With wind and solar generators becoming more mainstream sources of energy, governments around the world are weaning the industry off subsidies and creating new openings for older utilities built on coal and nuclear power to land their own renewable-fuel projects.
Across Europe, Latin America and India, major electricity suppliers including Enel SpA, Vattenfall AB and Engie SA are proposing to build wind and solar farms, offering low-cost construction bids to win energy-supply contracts. While that can mean cheaper power for consumers, it’s eroding profit margins and increasing competition for small, independent generators who have dominated what was once considered a fringe industry.
“What you see is that this industry is getting more mature,” said Gunnar Groebler, head of wind energy at Vattenfall, a Swedish utility that has installed more than 1,000 wind turbines in five countries. “It’s a maturity question rather than increasing risk. We’re better prepared to handle risk and also more mature in terms of project management.”
Unwittingly or not, governments and regulators are encouraging the trend through a change in the way they support renewables. Instead extending traditional subsidies and above-market prices for clean electricity, they’re auctioning off contracts to buy power from renewables. In more than 45 countries where those auctions are in place, costs typically fall as much as 50 percent for solar and 60 percent for wind within two years, according to analysis by Bloomberg New Energy Finance.
Specific figures on returns from clean energy projects vary widely and are a closely-guarded secret by the companies that win them. Even so, there is anecdotal evidence showing the big developers are triumphing over smaller ones most everywhere they compete.
and how low green power costs go 1-3 years after the mechanism is adopted. Source: Bloomberg New Energy Finance
In India, the biggest 10 developers now are winning 60 percent of all new contracts, almost double the portion they got two years ago, according to Vinay Rustagi, an analyst at the research firm Bridge to India. Enel of Italy and Fortum OYJ of Finland have access to cheaper capital than local developers who must borrow in their home markets, he said.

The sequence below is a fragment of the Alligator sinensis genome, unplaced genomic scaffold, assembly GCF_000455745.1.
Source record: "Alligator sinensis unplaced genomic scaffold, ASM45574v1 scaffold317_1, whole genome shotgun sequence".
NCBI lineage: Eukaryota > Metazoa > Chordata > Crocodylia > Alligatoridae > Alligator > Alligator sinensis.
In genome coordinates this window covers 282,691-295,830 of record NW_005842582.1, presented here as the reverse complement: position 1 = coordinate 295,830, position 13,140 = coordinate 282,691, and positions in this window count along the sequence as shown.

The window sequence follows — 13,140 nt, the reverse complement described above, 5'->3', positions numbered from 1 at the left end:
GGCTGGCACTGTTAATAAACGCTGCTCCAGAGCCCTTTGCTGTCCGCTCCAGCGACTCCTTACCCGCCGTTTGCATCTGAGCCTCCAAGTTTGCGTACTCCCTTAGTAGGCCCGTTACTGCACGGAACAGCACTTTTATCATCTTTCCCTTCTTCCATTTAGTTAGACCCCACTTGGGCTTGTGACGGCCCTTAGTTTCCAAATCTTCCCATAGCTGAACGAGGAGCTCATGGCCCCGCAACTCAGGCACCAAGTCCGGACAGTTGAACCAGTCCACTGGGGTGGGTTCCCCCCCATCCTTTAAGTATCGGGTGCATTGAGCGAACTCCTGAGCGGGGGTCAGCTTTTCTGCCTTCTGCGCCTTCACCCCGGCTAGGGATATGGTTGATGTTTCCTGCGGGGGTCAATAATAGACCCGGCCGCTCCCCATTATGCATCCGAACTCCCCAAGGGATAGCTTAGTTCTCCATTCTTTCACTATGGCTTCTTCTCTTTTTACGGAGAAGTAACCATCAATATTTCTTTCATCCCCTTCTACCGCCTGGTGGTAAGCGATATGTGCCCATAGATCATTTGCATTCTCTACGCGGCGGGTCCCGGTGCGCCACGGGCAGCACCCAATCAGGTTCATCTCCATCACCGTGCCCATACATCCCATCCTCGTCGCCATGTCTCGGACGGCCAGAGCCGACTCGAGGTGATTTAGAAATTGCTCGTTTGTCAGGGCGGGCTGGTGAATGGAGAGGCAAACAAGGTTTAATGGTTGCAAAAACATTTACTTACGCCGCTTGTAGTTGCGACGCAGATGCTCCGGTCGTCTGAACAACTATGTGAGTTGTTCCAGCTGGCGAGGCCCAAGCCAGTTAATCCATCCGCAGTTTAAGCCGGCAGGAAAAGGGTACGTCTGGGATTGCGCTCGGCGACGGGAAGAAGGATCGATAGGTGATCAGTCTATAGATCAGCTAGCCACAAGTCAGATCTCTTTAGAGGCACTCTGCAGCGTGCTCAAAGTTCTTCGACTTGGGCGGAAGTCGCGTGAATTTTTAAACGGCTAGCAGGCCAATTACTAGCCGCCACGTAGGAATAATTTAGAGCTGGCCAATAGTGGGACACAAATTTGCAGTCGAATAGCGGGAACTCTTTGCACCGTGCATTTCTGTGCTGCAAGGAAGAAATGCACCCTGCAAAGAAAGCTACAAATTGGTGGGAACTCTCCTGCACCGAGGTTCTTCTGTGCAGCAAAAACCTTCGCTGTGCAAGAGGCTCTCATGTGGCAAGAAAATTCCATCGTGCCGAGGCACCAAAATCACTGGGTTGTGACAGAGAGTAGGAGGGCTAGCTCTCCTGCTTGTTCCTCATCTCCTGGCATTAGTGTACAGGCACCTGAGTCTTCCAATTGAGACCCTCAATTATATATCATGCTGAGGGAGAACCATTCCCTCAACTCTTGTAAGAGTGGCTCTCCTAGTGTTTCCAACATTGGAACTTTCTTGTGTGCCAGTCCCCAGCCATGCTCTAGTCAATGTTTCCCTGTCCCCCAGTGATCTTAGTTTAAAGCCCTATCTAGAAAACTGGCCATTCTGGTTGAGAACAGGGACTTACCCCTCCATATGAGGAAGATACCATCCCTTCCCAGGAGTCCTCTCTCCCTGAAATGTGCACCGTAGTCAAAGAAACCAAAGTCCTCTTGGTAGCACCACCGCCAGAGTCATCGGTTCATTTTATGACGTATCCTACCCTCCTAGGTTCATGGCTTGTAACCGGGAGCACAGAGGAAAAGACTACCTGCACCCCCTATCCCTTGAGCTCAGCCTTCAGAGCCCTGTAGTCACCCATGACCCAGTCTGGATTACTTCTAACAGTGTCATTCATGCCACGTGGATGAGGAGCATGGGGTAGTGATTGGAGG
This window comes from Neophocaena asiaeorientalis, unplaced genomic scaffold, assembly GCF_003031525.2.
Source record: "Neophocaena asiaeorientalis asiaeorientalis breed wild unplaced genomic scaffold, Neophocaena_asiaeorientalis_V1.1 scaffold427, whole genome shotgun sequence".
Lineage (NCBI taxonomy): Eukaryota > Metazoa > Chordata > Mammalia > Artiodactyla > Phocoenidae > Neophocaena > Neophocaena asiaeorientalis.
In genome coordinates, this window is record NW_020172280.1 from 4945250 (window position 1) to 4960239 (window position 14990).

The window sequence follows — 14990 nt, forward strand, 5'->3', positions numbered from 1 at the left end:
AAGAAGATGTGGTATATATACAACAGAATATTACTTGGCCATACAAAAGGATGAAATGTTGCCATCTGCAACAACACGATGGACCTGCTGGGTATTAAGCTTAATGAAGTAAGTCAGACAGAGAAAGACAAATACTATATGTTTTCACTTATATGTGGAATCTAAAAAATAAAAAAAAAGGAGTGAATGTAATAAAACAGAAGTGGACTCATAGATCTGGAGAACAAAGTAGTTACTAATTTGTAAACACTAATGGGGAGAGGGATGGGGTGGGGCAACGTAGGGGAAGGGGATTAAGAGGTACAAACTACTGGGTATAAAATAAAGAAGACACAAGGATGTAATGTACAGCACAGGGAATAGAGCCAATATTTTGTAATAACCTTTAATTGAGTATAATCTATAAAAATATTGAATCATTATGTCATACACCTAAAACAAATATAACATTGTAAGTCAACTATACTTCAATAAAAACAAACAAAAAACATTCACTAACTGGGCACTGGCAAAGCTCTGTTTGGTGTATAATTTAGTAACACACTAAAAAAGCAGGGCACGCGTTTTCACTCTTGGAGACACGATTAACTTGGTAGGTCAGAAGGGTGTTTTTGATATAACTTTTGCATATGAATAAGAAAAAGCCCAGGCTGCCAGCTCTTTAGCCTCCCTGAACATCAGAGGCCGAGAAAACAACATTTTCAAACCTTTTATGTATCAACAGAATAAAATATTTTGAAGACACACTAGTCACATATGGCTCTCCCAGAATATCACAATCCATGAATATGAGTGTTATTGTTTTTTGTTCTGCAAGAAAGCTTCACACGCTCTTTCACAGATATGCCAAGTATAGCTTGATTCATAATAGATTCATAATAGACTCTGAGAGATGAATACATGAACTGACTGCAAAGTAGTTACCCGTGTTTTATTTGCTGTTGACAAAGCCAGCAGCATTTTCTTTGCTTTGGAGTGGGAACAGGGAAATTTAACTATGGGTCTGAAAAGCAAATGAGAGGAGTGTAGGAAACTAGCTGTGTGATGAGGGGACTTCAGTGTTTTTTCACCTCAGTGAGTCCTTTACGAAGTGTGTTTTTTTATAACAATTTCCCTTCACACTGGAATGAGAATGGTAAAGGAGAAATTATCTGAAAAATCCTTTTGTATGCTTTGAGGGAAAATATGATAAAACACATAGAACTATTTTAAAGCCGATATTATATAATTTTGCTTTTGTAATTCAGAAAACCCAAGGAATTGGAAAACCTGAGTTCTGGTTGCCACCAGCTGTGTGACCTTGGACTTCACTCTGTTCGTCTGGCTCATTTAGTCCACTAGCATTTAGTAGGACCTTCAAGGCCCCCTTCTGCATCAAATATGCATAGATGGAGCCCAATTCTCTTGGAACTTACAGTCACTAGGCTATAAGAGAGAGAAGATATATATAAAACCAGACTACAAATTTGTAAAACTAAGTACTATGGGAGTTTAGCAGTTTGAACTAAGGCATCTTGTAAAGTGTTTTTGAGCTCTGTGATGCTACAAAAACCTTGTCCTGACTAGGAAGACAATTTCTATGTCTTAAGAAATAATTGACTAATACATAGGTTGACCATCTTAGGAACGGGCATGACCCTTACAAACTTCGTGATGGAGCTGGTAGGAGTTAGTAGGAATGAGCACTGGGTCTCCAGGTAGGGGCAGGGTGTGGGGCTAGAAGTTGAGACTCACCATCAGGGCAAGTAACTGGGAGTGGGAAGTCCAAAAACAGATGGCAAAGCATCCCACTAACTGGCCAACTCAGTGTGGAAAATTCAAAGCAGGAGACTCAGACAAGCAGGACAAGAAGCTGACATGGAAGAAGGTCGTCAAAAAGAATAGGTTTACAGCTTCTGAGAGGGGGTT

“They can also negotiate lower equipment costs and invest in design and technical competencies which further reinforces the scale advantage,” Rustagi said. “Scale begets more scale, forcing smaller players out of the market.”
Rahul Gupta, founder of Rays Power Experts Pvt Ltd., hasn’t participated in an auction in two years after winning contracts for 50 megawatts.
“A big chunk of solar auctions has gone to 15 big companies,” Gupta said. “No one sees participation from 200. Smaller companies bidding for smaller project sizes have to kill their margins or have to drop out if competing with a large company bidding for a large project of, say, 250 megawatts. It becomes a business only for a few.”
In Brazil, Rafael Brandao, a partner at the Sao Paulo-based Rio Alto Energia, has the same concerns.
“Big companies are crushing prices in auctions, which makes it not feasible the participation of smaller developers,” said Brandao, whose company is building three solar projects each with about 30 megawatts of capacity. “In the next auctions, we will see a consolidation. Big companies have cheaper corporate funding. The smaller ones have to focus on project finance and rely on development banks.”